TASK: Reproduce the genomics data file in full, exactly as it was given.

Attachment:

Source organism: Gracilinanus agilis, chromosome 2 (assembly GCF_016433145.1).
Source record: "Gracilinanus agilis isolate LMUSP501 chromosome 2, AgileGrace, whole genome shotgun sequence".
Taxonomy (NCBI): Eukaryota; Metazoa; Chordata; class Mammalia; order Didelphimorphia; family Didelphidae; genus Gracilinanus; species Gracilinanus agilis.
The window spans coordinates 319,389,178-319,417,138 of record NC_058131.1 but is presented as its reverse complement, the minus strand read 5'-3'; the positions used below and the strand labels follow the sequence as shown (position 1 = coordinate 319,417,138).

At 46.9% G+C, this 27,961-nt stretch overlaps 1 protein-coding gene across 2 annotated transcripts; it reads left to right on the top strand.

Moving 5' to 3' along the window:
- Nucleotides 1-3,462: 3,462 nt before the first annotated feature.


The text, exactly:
Source organism: Gracilinanus agilis, chromosome 2 (assembly GCF_016433145.1).
Source record: "Gracilinanus agilis isolate LMUSP501 chromosome 2, AgileGrace, whole genome shotgun sequence".
Taxonomy (NCBI): Eukaryota; Metazoa; Chordata; class Mammalia; order Didelphimorphia; family Didelphidae; genus Gracilinanus; species Gracilinanus agilis.
The window spans coordinates 319,389,178-319,417,138 of record NC_058131.1 but is presented as its reverse complement, the minus strand read 5'-3'; the positions used below and the strand labels follow the sequence as shown (position 1 = coordinate 319,417,138).

At 46.9% G+C, this 27,961-nt stretch overlaps 1 protein-coding gene across 2 annotated transcripts; it reads left to right on the top strand.

Moving 5' to 3' along the window:
- Nucleotides 1-3,462: 3,462 nt before the first annotated feature.